Analysts at a recent forum on the downward trends in marriage and religion in the United States agree that the two are not isolated phenomena but, in fact, influence and exacerbate one another.
Brad Wilcox, director of the National Marriage Project, has shown that family dissolution is linked to a further erosion of civil society in which American men are increasingly disconnected from core cultural institutions, including a religious congregation. Likewise, Mary Eberstadt, a senior fellow at the Ethics and Public Policy Center, has found that marriage and family life often engender an impulse for religious engagement and that, as more couples cohabit, divorce, or never marry, religious participation has decreased.
The impact of the downturns in family formation and religious practice have real-world and long-term implications for the lives of Americans—particularly the rising generation.
Children raised by two married, biological parents tend to fare better than peers in other households. Those who grow up in married-parent families are 82 percent less likely to live in poverty, and intact families tend to fare better in a wide range of economic measures. Youth who are raised in an intact family tend to fare better on a range of emotional and psychological outcomes, have higher levels of academic achievement and educational attainment, and are less likely to engage in high-risk behaviors such as sexual activity or substance abuse and less likely to exhibit anti-social behavior.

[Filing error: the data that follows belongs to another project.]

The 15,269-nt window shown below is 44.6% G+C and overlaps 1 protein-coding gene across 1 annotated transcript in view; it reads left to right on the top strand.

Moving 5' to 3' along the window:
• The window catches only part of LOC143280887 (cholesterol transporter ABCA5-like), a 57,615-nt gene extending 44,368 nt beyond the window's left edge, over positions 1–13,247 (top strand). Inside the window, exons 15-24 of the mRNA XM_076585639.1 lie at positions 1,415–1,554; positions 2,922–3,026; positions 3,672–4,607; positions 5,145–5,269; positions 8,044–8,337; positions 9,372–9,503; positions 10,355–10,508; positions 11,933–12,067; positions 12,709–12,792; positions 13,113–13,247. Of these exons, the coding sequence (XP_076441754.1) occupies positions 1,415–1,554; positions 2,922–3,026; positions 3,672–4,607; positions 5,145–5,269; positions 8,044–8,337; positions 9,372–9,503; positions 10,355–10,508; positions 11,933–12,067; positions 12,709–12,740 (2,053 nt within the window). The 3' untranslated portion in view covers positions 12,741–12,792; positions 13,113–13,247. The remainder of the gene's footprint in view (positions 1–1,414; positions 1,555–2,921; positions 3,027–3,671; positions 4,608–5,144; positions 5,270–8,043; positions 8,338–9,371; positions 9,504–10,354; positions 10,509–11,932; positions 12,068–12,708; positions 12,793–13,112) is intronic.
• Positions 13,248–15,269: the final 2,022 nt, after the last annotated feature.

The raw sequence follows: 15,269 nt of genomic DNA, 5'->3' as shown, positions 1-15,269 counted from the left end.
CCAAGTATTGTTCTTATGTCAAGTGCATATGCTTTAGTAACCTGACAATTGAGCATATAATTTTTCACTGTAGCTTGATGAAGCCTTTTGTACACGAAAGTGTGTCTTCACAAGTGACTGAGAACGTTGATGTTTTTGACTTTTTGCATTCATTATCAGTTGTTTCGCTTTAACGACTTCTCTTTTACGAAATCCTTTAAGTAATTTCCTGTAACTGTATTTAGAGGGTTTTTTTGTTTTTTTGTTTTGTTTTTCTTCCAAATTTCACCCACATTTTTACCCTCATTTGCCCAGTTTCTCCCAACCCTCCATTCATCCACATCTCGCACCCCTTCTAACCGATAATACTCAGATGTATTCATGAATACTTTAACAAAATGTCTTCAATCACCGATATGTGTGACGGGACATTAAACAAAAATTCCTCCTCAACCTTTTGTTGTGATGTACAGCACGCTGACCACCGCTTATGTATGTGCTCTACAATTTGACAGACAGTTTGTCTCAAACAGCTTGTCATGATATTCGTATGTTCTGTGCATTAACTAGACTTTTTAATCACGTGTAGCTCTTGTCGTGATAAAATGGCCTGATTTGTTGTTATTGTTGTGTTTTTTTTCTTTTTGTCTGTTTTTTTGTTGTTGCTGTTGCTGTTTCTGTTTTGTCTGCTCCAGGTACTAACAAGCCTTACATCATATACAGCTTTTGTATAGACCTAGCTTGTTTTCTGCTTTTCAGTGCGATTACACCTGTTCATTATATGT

Like family structure, religious affiliation and participation is linked to the well-being of individuals, families, and society. Children whose mothers more frequently participated in religious activities are less likely to exhibit aggressive and delinquent behavior. Religious practice is associated with higher levels of economic well-being and academic performance as well reductions in the incidence of crime, delinquency, drug and alcohol addiction, and problems related to physical and emotional health. Coupled with the association between religiosity, empathy, charity, and volunteerism, the improved prospects of more religious and intact families can have positive ripple effects throughout society.
Given the wide-ranging and mutually supporting benefits of religion and family, it is critical for the public interest to bolster both—and a starting point would be to support policies that promote marriage and strengthen families.
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